Jury Rules Alamo Is Innocent : Courts: Religious cult leader once based in Saugus was accused of threatening to kidnap a federal judge.
A federal jury in Ft. Smith, Ark., on Thursday found religious cult leader Tony Alamo innocent on a charge that he threatened to kidnap a federal judge.
When the verdict was read, Alamo sat motionless at first, then turned and hugged his defense attorney, Jeffrey Dickstein.
“It’s a major victory for the people of the United States of America,” Dickstein said. “Every church in the United States was at issue in this case. If government had won this one, no pastor could bad-mouth . . . the government.”
Alamo was charged with threatening to have U.S. District Judge Morris S. Arnold kidnaped in retaliation for the judge’s ruling against Alamo in a civil case. Arnold’s ruling, which crushed Alamo’s multimillion-dollar religious and clothing empire, was made last year in the same courtroom where Alamo stood trial this week.
Alamo still faces a federal charge of fleeing to avoid prosecution in Los Angeles. He fled in 1988, after being charged with felony child abuse for allegedly directing followers to beat an 11-year-old boy, who was struck with a wooden paddle more than 100 times at Alamo’s now-defunct commune in Saugus.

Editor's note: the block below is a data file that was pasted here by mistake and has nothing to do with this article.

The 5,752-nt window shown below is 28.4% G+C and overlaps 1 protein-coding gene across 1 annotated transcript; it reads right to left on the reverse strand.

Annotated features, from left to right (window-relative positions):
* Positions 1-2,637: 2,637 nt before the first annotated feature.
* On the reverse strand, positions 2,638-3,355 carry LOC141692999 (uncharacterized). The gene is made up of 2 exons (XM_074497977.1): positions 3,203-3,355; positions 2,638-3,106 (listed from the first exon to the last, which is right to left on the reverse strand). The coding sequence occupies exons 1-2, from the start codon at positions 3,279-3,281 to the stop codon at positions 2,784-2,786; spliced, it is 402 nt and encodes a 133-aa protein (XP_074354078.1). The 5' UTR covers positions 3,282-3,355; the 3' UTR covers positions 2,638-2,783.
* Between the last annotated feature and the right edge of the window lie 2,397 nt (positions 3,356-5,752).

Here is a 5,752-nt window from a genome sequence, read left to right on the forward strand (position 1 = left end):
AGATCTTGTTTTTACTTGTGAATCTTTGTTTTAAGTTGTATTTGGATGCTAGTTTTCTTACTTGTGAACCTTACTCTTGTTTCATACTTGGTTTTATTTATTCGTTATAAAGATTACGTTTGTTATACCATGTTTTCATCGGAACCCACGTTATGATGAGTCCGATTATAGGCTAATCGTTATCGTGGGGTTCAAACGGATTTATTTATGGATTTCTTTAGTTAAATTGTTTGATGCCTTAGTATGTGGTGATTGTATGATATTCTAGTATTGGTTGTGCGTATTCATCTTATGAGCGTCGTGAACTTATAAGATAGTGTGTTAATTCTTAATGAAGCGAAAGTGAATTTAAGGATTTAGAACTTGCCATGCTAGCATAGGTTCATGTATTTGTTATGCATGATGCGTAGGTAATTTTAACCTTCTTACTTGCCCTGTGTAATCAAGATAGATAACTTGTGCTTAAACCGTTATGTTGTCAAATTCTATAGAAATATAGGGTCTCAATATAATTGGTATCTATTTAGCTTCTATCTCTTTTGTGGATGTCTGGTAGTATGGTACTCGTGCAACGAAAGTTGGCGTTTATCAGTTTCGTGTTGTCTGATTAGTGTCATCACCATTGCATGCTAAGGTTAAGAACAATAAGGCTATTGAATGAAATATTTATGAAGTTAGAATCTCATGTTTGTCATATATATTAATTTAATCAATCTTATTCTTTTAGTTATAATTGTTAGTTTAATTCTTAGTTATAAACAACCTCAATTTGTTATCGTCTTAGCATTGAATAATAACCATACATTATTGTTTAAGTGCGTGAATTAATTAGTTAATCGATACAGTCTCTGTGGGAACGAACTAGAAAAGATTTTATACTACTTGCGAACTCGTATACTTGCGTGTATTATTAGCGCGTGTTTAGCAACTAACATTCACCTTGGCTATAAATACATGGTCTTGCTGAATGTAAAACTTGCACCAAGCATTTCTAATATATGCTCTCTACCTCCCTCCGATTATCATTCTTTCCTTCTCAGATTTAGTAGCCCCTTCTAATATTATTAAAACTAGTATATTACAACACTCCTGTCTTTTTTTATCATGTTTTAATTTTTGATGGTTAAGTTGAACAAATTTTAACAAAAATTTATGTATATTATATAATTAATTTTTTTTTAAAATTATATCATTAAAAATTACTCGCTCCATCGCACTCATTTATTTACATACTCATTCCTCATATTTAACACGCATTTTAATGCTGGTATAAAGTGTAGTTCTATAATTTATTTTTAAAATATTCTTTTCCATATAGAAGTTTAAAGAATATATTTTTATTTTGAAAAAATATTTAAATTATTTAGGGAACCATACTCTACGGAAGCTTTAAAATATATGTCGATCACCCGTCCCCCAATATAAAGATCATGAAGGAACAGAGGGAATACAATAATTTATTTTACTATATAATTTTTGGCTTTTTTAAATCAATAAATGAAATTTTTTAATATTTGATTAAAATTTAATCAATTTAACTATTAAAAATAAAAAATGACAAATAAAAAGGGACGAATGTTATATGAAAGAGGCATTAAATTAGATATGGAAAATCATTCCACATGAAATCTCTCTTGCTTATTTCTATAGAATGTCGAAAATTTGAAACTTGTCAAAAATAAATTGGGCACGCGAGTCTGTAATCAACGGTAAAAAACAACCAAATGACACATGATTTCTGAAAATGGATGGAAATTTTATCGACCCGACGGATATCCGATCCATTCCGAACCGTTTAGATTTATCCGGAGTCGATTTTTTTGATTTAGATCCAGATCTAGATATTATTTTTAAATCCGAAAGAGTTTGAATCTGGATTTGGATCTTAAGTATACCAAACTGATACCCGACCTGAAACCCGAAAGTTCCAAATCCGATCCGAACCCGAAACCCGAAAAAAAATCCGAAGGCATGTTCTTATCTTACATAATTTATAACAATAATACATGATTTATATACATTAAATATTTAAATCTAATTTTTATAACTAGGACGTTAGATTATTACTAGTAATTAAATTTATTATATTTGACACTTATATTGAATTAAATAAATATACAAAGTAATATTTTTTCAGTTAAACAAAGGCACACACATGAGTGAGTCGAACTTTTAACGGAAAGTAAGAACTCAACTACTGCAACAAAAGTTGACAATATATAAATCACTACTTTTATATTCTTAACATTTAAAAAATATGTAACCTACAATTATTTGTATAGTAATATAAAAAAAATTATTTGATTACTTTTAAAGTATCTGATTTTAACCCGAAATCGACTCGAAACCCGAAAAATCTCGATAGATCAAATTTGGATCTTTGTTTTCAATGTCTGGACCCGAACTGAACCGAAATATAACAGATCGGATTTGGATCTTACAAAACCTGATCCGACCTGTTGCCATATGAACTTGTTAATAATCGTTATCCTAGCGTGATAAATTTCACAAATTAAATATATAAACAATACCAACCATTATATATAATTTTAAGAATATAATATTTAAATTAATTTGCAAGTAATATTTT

Deputy Dist. Atty. John Asari said Thursday it was too early to know when Alamo will be brought to Los Angeles to face those charges because he could fight extradition.
“The timetable is up in the air,” Asari said.
In the Arkansas case, the government based its charge against Alamo on a journalist’s notes and the flamboyant evangelist’s taped radio sermons. Prosecutors contended that Alamo said he wanted Arnold pulled from his home and put on trial.
Alamo’s lawyer said the cult leader was simply referring to a subpoena to compel the judge to testify.
Prosecutors said Alamo was angry about a $1.4-million judgment Arnold awarded to six former Alamo followers who sued the evangelist. To satisfy the judgment, Arnold ordered the seizure and sale of Alamo property that followers estimated at $50 million.
Dickstein said federal officials consider Alamo a threat because he has criticized such things as the U.S. war against Iraq and the lack of gold and silver backing for U.S. currency.
The charge against Alamo was filed after an article appeared in the Southwest Times Record newspaper at Ft. Smith on Feb. 22.